Garmin runs from crowded GPS market to new fitness focus

Garmin runs from crowded GPS market to new fitness focus

Summary: Certainly, no one is going to argue that GPS isn't needed these days. But it's a lot more than just little modules on a dashboard these days, and Garmin seems to be headed away from that direction.

SHARE:
TOPICS: Hardware, Google
6

Certainly, no one is going to argue that GPS isn't needed these days. But it's a lot more than just little modules on a dashboard these days, and Garmin seems to be headed away from that direction.

Speaking at the Bank of America Merrill Lynch Technology Conference on Thursday, Garmin CFO Kevin Rauckman noted that automobile GPS products previously accounted for 61 percent of Garmin's profits, but now it is down to 39 percent. However, outdoor fitness products with integrated GPS capabilities have moved up to fill the void (at least somewhat) as the company's largest contributor to operating income.

Yet, fitness GPS products aren't exactly mainstream and are still considered more of a splurge item than just new running shoes. Nevertheless, Rauckman seems determined that diversification is the key to Garmin's future success, and fitness products (particularly those for running and cycling) are going to be a big part of that:

We believe that we can continue to see the growth because it's still really early on as the leader in this space with GPS-enabled sport watches.

You know, we've sold a little over a million units, which is definitely not a mass market at this point. We expect, and there's been an announced competition that the Nike brand, the Nike TomTom watch that is now out on the market. But all the trends point to the fact that the first couple of years in the fitness market, we were predominantly going after the high-end triathlete marathon runner.

And we intentionally tried to deliver products and segment the market, so that we're hitting all aspects of the market. So we're not just hitting the high-end market -- high-end person that wants to spend $300 or $400. We now have units that are down at the $200 price point, which we believe has helped expand the market for Garmin. And we do expect that that could continue 25% over the next couple of years.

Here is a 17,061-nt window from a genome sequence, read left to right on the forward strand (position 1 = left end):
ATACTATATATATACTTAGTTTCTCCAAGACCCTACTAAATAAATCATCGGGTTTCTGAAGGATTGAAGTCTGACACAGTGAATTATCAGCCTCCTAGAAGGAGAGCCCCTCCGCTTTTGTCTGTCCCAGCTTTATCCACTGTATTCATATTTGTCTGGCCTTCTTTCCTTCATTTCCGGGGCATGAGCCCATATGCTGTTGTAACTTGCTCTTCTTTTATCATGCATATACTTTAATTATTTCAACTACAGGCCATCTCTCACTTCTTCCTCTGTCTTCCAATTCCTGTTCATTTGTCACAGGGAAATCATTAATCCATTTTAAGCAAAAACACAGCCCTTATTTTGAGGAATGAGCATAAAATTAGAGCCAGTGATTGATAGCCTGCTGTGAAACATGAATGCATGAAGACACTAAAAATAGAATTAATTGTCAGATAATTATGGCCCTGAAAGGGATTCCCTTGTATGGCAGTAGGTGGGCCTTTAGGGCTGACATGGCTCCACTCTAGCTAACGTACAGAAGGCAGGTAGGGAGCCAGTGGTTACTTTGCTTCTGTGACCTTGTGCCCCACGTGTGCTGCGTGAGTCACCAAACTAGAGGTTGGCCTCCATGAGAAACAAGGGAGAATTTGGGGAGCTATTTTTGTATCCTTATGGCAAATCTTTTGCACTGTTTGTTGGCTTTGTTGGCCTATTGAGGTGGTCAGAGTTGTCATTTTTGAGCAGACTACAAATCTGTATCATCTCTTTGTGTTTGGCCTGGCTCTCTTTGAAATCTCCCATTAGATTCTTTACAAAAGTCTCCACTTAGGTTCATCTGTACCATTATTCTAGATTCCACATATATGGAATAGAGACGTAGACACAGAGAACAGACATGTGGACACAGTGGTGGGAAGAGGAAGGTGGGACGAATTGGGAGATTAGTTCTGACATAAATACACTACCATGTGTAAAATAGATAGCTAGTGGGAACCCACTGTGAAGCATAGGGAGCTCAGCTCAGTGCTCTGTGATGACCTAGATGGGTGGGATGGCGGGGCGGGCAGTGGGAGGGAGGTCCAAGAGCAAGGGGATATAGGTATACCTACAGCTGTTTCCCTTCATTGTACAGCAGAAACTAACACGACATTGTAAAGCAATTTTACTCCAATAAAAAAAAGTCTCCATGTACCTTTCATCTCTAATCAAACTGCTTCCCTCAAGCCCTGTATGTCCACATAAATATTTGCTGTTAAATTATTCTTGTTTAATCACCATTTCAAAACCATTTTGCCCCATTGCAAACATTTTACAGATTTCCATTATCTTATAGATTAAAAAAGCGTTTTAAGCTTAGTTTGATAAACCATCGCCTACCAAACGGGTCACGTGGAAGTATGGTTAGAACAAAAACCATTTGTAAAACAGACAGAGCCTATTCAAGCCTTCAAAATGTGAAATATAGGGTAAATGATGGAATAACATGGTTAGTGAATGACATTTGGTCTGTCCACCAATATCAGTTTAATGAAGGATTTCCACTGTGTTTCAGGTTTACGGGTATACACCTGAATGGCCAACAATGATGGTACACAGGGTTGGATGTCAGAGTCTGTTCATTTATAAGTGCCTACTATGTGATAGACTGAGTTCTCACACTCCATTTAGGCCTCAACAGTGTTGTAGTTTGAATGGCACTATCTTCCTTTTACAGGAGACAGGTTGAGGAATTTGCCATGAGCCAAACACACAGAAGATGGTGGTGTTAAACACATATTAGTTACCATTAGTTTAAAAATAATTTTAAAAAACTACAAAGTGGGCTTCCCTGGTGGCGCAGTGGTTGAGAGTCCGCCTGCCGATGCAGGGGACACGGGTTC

Naturally, Garmin will be throwing in a social networking aspect to its expanding fitness business called Garmin Connect, which will track the user's workout statistics online.

Based on the fact that fitness GPS products are helping keep Garmin afloat more than its traditional car accessories, then obviously the right move is to focus on where the money is.

Related coverage on ZDNet:

Topics: Hardware, Google

Kick off your day with ZDNet's daily email newsletter. It's the freshest tech news and opinion, served hot. Get it.

Talkback

6 comments
Log in or register to join the discussion
  • Garmin Forerunner is a fantastic product

    I have a 310XT with heart monitor that I use for marathon training. The 610 series is impressive in its features. Good for Garmin, but it has plenty of strong competitors (not smart phones) in this space.
    Your Non Advocate
  • Moving forwards

    Fine, I'm happy with my investment in Garmin.

    There's masses of opportunity there, TomTom their big competitor seems to lack ideas people (the Nike Watch product was surely just an Apple metoo). Smartphones are a tradeoff in that market and so won't ultimately be the navigation device, Nokia's Ovi Maps offering is likely suffering with Nokia, hence to Garmin's gain.

    Yep, I'm happy with that.

    I might review it if Apple announced they were buying TomTom because then you'd have a serious ideas company coupled to a competitor that knows the market, but I don't think Apple has ever bought a major company so I think my money is safe.
    guihombre
  • no one is going to argue that GPS isnâ??t needed ?

    Really. And how exactly did I find my way to and from trailheads last weekend? Paper maps, that's how. Sure, I won't argue it would have been easier with GPS, and yes I will eventually buy one, but I navigate every day the old fashioned way. What worked before works now, if you take the time to learn where you are going.
    cwallen19803@...
    • It's not necessarily about finding where you are going

      @cwallen19803@...

      OK, now what was your heartrate? how fast were you hiking? what was the overall level of descent?

      Yes, you can go old-school and not bother to get metrics about your workout. Then again, there are many who value the data.
      Your Non Advocate
  • RE: Garmin runs from crowded GPS market to new fitness focus

    I'm a Garmin employee, so sure, I'm biased. But I was given a Forerunner 610 to test and after two days told the Fitness folks they were never going to get the watch back. It's become my everyday watch AND I use it to track my long distance walking. I like our other Fitness products, but the 610 is in a class by itself.
    TLMII
    • RE: Garmin runs from crowded GPS market to new fitness focus

      You need to participate in a contest for among the best blogs on the web. I'll recommend this website! <a href=http://gates-millenium-scholarship.com/>gates millenium</a>
      gates08